As parents, we may not remember learning how to share and take turns. Except under certain circumstances — possibly involving the largest slice of cake and a younger brother — we can’t remember not knowing how to share. And, once we got the hang of taking turns, we quickly recognized that this playground skill makes playing games even more fun.
But how do we teach those skills to our child with autism? It all depends on the context, says Katie Teresi, Board Certified Behavior Analyst and Clinical Director with a.c.e. Therapies in Palos Heights.
At locations in Lockport, Naperville, Palos Heights and Merrionette Park, children and teens with autism and behavioral issues work with skilled professionals in ABA therapy to learn skills and gain independence. As part of the a.c.e. Therapies team, Teresi began to look at sharing and taking turns in a completely new way.
A former special education teacher who worked in multidisciplinary teams in a public school environment, Teresi admits that until she learned the “why” behind the acts of taking turns and sharing, she approached teaching these skills much as would any other — through rote training.
“I would use wait cards and visuals to reinforce the ‘my turn, your turn.’ I would teach taking turns during a game of Candyland, then again when using the broom. I had to retrain it across all settings,” Teresi says. “But looking back, was that bringing my students joy? Was it meaningful to them?”
“At a.c.e. Therapies, we have the amazing opportunity to use Essential for Living, a curriculum and assessment for moderate to severe disabilities,” Teresi explains. She realized that among the eight essential skills is accepting removals, making transitions, sharing and taking turns — four skills all grouped together.
Equipped with this information, Teresi moved forward with a new understanding — and a new way to approach teaching these vital skills to her students.
Start with space
In a typical situation, sharing and taking turns starts with tolerating another person in your space. “Can a child tolerate someone sitting close? Can they tolerate someone manipulating something in a parallel-play sense?” she asks. If this works well for the child, are they able to trade items of equal value? If they are using a marker, there’s not a lot of incentive to give it away, but if they swap it for something just as good, it’s not so bad.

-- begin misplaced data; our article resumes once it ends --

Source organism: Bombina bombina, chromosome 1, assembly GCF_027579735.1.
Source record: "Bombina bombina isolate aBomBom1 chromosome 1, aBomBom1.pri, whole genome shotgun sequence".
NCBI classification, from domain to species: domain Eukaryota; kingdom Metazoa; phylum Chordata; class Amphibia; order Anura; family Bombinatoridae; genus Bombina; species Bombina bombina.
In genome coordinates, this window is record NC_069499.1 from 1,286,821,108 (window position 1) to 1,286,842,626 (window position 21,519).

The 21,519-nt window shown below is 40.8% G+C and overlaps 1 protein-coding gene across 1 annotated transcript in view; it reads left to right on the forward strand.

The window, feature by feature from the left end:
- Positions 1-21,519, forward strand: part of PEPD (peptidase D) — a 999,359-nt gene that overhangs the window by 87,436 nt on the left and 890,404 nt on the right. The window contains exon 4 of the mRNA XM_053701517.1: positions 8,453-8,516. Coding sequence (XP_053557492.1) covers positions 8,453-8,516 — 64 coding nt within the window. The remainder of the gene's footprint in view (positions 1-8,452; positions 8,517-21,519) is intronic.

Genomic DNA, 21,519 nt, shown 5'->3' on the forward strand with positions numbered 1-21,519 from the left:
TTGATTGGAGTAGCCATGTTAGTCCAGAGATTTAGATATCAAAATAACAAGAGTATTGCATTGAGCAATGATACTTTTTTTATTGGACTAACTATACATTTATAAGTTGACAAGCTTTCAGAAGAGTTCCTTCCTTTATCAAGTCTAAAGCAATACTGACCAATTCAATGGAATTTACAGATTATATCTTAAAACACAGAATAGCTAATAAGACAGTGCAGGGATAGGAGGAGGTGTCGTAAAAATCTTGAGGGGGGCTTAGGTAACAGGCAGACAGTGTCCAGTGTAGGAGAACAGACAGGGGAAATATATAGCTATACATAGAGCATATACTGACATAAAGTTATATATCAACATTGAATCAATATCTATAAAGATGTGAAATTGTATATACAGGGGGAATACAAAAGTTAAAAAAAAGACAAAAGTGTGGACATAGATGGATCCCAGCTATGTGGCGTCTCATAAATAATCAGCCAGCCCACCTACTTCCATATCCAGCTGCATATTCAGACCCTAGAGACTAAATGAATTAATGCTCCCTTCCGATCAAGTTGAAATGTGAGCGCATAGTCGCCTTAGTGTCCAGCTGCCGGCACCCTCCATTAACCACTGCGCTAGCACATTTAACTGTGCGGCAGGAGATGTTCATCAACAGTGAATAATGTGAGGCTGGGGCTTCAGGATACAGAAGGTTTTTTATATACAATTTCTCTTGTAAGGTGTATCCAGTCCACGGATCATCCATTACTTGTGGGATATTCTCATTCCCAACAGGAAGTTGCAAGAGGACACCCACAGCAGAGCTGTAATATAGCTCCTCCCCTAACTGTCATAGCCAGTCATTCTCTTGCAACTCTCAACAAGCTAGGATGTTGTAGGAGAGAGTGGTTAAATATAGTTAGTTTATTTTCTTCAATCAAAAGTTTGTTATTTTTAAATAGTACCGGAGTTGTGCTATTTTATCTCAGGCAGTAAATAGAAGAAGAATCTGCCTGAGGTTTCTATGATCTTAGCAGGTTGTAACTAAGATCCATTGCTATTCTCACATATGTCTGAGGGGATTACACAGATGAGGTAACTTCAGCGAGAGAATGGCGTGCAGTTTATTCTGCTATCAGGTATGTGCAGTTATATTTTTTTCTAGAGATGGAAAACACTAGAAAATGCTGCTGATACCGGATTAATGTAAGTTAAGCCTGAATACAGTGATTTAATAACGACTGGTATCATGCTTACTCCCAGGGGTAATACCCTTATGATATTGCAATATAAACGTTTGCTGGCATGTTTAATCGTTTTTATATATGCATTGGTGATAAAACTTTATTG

“I’m really looking at each individual learner and how they progress through these skills,” Teresi says. And, because the willingness to share is contextual, students may be willing to practice sharing when the stakes are relatively low. “If you can pass shared materials that you are not using, those that aren’t meaningful to you, this is another step yet it’s not giving up something you really like.”
But, as with that big slice of cake from your own childhood, sharing a favored item, whether it’s a toy or a doll, is a game changer, Teresi says. “Before we can get there, we have to go through all these other steps,” she says.
By looking at sharing and taking turns as a continuum, parents, caregivers and BCBAs can really get to the why of these important skills and start small.
“If I can’t accept the removal of an item or a transition — we often think of transition in terms of location, but this is in regard to materials — how would I ever be able to share or take turns? We are working on all of these skills in tandem and for some learners, you do have to break it down rather than jumping to the ‘my turn, your turn’ approach,” says Teresi.
What you can do to help
If you want to reinforce the skills of sharing and taking turns at home, start by interacting with your child, Teresi suggests.
“Observe them and let them be your teacher,” she says. “Figure out where they are with these skills. If taking turns is your goal, at what point in the continuum are you seeing resistance?”
If your child can share space and engage in parallel play, but turns away and hoards an item when asked to share, there’s your starting point, she says. When a caregiver overshoots and encourages too much too soon, the child can begin to equate their presence with a worsening set of conditions which, from a parent’s perspective, is not a great place to be.
“So much of the time, we try to teach before we understand,” she says. “I take inspiration from Dr. Greg Hanley, who is all about finding the joy before we are able to teach. We are the joy bringers, and if it’s not a pleasant experience, no learning will take place.”
With a mantra of “staying curious,” Teresi says that she and her colleagues at a.c.e. Therapies are always open to learning and doing better. “Our clients are our best teachers,” she says.
Learn more about a.c.e. Therapies in four locations: Lockport, Merrionette Park, Naperville and Palos Heights. Visit ace-therapies.com.